It’s also important to note that Clinton and Barak didn’t take Arafat’s no as final and kept trying in their last months in office (Clinton was term-limited, and Barak’s political fate was sealed by his failed initiative) to get him to relent. In the Sinai resort of Taba in January 2001, the U.S. and Israel tried to resolve Palestinian complaints about the generous peace terms they’d been offered by sweetening it with further Israeli concessions. Again, Arafat’s answer was no. There would be no Nobel for Clinton and no peace.
So when Bill Clinton says, “I killed myself to give the Palestinians a state,” he’s right. If they had wanted one, they could have had it. But they didn’t. Nor was Arafat’s successor Mahmoud Abbas willing to accept a state in 2008 when Ehud Olmert offered even more generous peace terms at the prodding of George W. Bush. Since then Abbas has refused to negotiate seriously even though the supposedly hard-line Netanyahu has accepted a two-state solution (as he repeated on Thursday) and again offered withdrawal from most of the West Bank during talks sponsored by Secretary of State Kerry.
The back and forth between the former president and the pro-Palestinian heckler about Hillary Clinton’s role during the fighting between Israel and Hamas in Gaza is interesting. Clinton did her best to restrain Israeli self-defense and brokered a cease-fire with the cooperation, as her husband helpfully pointed out, “the Muslim Brotherhood government of Egypt” during the period when the Obama administration was tilting toward those extremists after they seized power. Yet she has not been prepared, as Sanders has seemed to do, to excuse Hamas’s war crimes in using Gaza as a base for launching rockets at Israeli cities and terror tunnels while using civilians as human shields.
But the really important point to be gleaned from this story is that few in the international community or the press have bothered to ask why Clinton failed to give the Palestinians a state. It was not for lack of trying or, in the case of Barak, an Israeli government not prepared to take risks for peace as he declared his desire to give up settlements and divide Jerusalem. The problem was that the Palestinians were not prepared to recognize the legitimacy of a Jewish state no matter where its borders were drawn. Making peace on those terms would have meant ending the conflict for all time rather than merely — as Arafat openly boasted — merely collecting concessions in a war of “phases,” that would enable them to resume fighting on more advantageous terms in the future. Even if we accepted the dubious proposition that a blood-soaked terrorist like Arafat wanted peace, the point is that if even a towering figure in Palestinian history such as he didn’t dare sign a deal accepting Israel then how could anyone else?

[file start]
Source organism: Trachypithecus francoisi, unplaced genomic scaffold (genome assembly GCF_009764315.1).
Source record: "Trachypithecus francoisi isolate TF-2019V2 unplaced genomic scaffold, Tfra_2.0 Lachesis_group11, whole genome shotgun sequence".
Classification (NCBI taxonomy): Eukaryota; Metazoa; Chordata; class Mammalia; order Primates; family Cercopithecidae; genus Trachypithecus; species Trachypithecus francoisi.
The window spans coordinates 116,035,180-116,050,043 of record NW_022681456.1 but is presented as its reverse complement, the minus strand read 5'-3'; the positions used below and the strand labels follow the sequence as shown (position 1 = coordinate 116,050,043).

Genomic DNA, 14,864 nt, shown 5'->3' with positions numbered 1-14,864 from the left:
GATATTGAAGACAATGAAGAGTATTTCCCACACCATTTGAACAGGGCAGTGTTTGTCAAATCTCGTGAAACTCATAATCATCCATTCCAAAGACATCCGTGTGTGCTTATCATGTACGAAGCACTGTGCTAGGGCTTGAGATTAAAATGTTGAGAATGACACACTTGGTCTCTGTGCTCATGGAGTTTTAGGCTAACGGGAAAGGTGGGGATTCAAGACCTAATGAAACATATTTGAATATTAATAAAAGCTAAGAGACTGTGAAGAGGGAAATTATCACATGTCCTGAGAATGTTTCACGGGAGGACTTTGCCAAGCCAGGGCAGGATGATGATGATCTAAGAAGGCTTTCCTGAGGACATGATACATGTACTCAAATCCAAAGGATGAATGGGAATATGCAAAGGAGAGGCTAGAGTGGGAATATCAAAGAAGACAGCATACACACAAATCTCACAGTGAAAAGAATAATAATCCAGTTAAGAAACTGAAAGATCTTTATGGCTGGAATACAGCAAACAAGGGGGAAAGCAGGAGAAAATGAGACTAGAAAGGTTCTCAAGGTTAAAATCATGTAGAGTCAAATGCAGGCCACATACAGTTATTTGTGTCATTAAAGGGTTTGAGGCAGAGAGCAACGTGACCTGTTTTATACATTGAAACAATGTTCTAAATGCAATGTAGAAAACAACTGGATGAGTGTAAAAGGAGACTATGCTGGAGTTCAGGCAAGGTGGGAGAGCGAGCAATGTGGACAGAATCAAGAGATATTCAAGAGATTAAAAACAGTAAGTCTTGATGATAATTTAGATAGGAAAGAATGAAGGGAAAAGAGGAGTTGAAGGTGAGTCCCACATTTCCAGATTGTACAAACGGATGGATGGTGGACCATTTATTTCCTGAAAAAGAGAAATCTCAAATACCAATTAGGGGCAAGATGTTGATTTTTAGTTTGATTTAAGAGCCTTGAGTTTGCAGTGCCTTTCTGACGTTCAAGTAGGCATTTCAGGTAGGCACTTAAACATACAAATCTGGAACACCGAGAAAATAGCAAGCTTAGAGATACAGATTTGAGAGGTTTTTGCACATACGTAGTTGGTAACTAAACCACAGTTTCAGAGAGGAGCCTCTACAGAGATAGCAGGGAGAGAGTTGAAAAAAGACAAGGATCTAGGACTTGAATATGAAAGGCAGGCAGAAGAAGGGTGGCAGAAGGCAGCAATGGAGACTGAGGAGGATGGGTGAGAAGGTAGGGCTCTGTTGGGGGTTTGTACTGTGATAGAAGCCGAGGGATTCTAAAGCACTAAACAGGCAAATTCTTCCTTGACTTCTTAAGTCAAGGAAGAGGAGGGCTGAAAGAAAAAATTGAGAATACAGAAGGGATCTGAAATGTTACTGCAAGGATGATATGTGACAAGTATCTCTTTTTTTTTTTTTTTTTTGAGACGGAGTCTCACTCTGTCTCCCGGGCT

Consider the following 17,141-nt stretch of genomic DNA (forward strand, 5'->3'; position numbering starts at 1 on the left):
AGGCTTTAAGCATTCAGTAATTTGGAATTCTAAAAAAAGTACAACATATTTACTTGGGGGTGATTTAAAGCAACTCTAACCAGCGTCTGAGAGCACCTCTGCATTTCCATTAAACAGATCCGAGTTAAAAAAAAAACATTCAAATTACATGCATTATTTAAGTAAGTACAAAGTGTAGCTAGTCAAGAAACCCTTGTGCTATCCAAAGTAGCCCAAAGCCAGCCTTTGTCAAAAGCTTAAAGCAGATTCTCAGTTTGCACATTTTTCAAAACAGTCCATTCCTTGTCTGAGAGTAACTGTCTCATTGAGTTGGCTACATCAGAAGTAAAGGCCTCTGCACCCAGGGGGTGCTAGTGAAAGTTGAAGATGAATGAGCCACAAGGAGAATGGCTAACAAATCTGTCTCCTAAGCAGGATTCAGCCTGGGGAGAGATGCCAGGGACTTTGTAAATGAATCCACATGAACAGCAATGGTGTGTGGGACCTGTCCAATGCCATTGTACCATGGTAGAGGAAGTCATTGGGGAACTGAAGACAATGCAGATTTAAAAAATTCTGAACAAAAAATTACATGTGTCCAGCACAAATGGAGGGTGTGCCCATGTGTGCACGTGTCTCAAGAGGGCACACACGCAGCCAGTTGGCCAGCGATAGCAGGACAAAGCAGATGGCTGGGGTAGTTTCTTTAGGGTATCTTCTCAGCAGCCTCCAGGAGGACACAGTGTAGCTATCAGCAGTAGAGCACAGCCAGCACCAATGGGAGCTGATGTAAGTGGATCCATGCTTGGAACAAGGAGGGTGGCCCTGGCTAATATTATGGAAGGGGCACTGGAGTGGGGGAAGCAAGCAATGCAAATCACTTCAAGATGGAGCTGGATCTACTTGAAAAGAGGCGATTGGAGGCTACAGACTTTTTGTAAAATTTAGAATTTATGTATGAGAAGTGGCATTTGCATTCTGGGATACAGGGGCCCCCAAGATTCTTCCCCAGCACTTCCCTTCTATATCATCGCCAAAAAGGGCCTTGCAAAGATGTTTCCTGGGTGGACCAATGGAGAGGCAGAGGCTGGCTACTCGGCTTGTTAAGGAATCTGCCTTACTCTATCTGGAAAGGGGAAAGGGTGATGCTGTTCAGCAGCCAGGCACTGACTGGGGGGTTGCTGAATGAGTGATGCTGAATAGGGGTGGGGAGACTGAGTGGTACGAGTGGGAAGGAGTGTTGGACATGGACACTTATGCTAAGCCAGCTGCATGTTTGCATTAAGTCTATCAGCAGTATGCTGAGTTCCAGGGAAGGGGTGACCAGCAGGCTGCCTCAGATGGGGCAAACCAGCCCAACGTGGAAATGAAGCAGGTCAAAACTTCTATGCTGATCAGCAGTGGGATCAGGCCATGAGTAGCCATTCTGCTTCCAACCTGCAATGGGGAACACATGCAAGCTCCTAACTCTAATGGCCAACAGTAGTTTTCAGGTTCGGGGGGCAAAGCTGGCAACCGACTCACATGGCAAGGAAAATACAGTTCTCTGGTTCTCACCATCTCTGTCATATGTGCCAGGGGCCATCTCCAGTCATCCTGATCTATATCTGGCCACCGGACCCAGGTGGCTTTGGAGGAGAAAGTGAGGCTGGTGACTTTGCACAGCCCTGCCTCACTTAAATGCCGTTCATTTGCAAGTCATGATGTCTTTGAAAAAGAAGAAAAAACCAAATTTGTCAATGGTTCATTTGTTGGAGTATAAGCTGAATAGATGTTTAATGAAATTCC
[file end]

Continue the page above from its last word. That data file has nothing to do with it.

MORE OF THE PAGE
Bill Clinton was right on Friday when he said Israelis needed to know that the U.S. is concerned about its security in order for peace to be possible. But if Israelis regard pressure from the U.S. to demand even more concessions in the absence of a Palestinian change of heart to be insane, it’s because they remember what happened at Camp David and its aftermath as well as the ultimate results of Ariel Sharon’s unilateral surrender of all of Gaza in 2005: a Hamas terrorist state.
President Obama foolishly ignored this proof of the intentions of the Palestinians and made an already bad situation worse.We don’t know if Bill Clinton’s experience will chasten Hillary Clinton’s desire for her own Peace Prize if she becomes president or if this knowledge will ever find its way into the brain of a President Donald Trump, who also appears to lust after the glory of a deal that would end this conflict. But it should. The next president needs to avoid being fooled by the false arguments of Palestinian apologists into giving Hamas a pass for terror in Gaza. But more than that, they need to understand that the only real obstacle to peace isn’t settlements or Netanyahu but the same Palestinian intransigence that cost Bill Clinton his Nobel Peace Prize.